Monday, December 20, 2010

December 20

OT: Haggai 1:1-2:23

Today, we polished off yet another bite-sized book of prophecy. Haggai, it seems to me, has the distinction of being one of the few prophets that people actually listened to. He tells the remnant of Israel to rebuild the Temple, and they then get to work! Crazy!

I think some of the principles in Haggai's advice to the people are timeless. He essentially tells the people to put God first, and not themselves. Only when they do that will they find true fulfillment. He tells them, "Give careful thought to your ways. You have planted much, but have harvested little. You eat, but never have enough. You drink, but never have your fill. You put on clothes, but are not warm. You earn wages, only to put them in a purse with holes in it" (1:5-6). For one thing, I like Haggai's admonition, which he later repeats, to "give careful thought to your ways." I am a big fan of giving careful thought to one's ways. I think it is important to examine your actions as honestly as possible. And so I like how Haggai encourages such reflection. Secondly, I know that he is partially referencing the bleak economic conditions of the time (b/c I read the short intro that Harris gave), but I also think that Haggai is describing a timeless human condition in these verses. He describes that emptiness, that Sisyphus-like feeling of futility that you get when you aren't focused on what's important in life. Verses 5-6 describe a discontentment in the people, a sense of not being fulfilled with their lives. Haggai's answer is simple: you aren't fulfilled b/c you aren't focused on what's most important. You aren't putting God first.

I can relate to the people's situation b/c it is not like they are turning and running from God. Harris says that they had already laid the foundation of the Temple, but had become discouraged. It's not that they said they wouldn't build the Temple; it's just that they were putting it off: "These people say, 'The time has not yet come for the Lord's house to be built'" (1:2). Because of their life circumstances, it was not convenient, or perhaps even prudent, to proceed with construction. And yet Haggai tells them, you have to put God first, even when it is hard. I can totally see myself in the people's position, and so Haggai's instructions are meaningful to me, even in the 21st century.

NT: Revelation 11:1-19

Today, John is told to measure the Temple, minus the outer court, "because it has been given to the Gentiles" (2). I'm a little confused as to why that matters. Aren't Christian Jews cool with Gentiles now? Then, God foretells that two deadly messengers are going to prophesy for 1,260 days in sackcloth, and will be able to do all kinds of miracles and bring all kinds of plagues. Their power is very reminiscent of the power God showed through Moses in Egypt. Afterward, a beast will come from the Abyss and kill them, and everyone will be happy, and the people will leave the prophets' bodies outside for three and a half days. Then, they'll come back to life and ascend to heaven.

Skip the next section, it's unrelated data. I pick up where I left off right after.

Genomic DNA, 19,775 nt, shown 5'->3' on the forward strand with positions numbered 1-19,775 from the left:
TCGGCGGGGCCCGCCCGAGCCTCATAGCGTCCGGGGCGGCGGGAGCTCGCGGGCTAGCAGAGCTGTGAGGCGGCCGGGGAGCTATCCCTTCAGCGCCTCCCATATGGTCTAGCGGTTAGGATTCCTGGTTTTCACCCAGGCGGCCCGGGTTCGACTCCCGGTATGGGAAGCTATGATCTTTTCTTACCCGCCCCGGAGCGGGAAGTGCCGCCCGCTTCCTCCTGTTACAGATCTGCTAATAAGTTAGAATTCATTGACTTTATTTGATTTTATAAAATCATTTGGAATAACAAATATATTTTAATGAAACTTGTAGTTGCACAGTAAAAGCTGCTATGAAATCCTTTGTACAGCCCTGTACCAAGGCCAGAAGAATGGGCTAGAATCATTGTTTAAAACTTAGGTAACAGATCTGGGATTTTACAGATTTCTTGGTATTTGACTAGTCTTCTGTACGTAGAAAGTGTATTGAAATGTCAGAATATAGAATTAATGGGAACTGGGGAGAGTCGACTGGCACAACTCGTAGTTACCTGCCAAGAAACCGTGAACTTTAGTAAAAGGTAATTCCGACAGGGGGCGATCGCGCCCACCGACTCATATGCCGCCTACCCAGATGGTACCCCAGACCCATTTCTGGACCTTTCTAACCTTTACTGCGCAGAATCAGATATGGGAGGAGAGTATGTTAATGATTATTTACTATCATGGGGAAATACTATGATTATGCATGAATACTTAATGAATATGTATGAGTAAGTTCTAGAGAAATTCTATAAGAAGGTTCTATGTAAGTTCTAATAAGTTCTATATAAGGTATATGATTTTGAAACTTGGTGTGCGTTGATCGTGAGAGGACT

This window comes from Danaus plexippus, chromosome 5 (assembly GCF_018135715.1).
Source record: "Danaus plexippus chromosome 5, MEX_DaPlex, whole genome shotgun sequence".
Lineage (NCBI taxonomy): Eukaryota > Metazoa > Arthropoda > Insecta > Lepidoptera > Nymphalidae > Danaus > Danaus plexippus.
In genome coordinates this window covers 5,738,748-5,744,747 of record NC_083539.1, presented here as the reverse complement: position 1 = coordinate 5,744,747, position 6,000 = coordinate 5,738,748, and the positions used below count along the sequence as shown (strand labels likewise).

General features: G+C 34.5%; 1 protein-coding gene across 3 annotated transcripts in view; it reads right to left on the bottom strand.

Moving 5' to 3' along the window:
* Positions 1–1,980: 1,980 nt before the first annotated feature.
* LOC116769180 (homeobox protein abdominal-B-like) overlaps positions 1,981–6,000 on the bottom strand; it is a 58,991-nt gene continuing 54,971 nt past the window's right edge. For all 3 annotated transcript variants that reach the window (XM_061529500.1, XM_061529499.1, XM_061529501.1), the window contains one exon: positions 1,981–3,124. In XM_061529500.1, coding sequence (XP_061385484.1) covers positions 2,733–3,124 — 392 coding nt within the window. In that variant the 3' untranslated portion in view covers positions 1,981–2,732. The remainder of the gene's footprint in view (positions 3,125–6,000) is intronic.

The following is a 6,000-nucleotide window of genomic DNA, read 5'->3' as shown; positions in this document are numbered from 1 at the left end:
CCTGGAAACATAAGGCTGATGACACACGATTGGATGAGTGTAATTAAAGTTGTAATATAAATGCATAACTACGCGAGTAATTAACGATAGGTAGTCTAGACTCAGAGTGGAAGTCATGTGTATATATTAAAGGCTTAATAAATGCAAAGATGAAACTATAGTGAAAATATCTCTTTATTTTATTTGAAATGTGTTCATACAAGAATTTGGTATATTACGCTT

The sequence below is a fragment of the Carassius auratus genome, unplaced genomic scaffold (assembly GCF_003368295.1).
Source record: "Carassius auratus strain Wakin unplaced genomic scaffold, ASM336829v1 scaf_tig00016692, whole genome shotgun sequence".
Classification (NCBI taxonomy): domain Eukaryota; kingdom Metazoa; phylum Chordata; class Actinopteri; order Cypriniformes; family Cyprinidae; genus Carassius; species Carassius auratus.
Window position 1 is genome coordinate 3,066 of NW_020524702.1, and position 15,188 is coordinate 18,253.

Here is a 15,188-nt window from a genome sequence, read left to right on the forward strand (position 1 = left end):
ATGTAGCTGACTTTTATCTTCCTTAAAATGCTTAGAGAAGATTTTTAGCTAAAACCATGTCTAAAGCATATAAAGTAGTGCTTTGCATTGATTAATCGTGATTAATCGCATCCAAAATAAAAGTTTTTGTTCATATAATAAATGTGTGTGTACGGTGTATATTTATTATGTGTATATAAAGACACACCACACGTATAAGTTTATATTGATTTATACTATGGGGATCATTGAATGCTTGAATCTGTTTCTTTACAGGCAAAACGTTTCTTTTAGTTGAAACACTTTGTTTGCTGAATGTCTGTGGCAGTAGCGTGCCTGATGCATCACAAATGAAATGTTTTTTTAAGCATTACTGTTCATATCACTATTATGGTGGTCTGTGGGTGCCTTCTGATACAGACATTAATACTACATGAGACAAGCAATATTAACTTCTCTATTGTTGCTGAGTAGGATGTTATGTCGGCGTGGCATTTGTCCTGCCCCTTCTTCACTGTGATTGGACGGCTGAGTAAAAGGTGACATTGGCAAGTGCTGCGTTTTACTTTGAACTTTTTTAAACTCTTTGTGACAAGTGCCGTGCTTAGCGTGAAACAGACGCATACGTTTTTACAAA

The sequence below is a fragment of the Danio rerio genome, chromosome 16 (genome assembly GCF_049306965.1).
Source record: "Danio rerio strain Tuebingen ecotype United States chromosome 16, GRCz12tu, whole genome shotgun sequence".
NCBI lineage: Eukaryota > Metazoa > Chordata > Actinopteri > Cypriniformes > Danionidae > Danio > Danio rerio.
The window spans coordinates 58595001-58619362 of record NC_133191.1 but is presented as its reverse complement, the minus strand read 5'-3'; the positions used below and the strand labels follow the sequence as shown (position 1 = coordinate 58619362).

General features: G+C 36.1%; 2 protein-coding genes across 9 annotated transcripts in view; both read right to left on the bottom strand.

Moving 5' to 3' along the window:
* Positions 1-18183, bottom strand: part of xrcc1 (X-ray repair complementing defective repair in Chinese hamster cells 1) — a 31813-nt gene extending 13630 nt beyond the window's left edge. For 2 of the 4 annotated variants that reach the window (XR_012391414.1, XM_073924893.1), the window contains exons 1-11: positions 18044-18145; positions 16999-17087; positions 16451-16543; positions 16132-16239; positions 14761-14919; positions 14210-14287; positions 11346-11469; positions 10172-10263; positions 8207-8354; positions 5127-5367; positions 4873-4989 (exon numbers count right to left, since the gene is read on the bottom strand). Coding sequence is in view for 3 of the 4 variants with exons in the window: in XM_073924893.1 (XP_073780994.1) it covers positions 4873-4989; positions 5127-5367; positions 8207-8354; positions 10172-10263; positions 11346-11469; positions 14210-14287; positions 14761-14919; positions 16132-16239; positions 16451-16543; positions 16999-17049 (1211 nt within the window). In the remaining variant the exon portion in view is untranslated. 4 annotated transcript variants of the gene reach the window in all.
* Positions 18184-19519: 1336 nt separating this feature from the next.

I found verse 8 to be oddly amusing: "Their bodies will lie in the street of the great city, which is figuratively called Sodom and Egypt, where also their Lord was crucified." In other words, John is saying, *Cough* "Jerusalem" *Cough.* I thought the statement was interesting for a lot of reasons, not the least of which is the slam it is on Jerusalem. And also, why did he have to disguise the city, and why did he do such a poor job of "disguising" it. I mean, if I get it, you can bet the audience did, too.

Ooh, ooh! Or maybe it is Rome.

Anyway, after the two messengers go to heaven, an earthquake comes and terrifies everyone, prompting them to turn to God. Then, the seventh angel announces that the kingdom of Christ has officially come down to the earth, and the 24 elders sing praises to God. I thought that that was a pretty violent coming.

Lastly, God's Temple in heaven was opened, and there was the "real" (Platonically speaking) ark of the covenant, along with lightning and thunder.

Psalm 139: 1-24

A famous psalm, mainly because of verses 13-14, which are used to support the pro-life position in Christians. And again, don't get me wrong, b/c I'm very pro-life, but I'm not sure these are the passages I would turn to to "prove" that a fetus is a real person. I mean, it's a psalm! Are we supposed to take it literally? Two verses later, David claims that his frame was woven together in the depths of the earth (15)! Is that where we think babies are made? No. The point of the verses is, of course, that God had a specific plan for David even before he was born, which is a very pro-life point. But as far as using this as some kind of literal proof of when life begins...well, that just doesn't work for me.

Prov. 30:15-16

I think this is one where you need to read the whole chapter at one time b/c I am not getting the flow when the verses are chopped up like this. Today, we hear about four things that are never satisfied: the grave, the barren womb, land,and fire.

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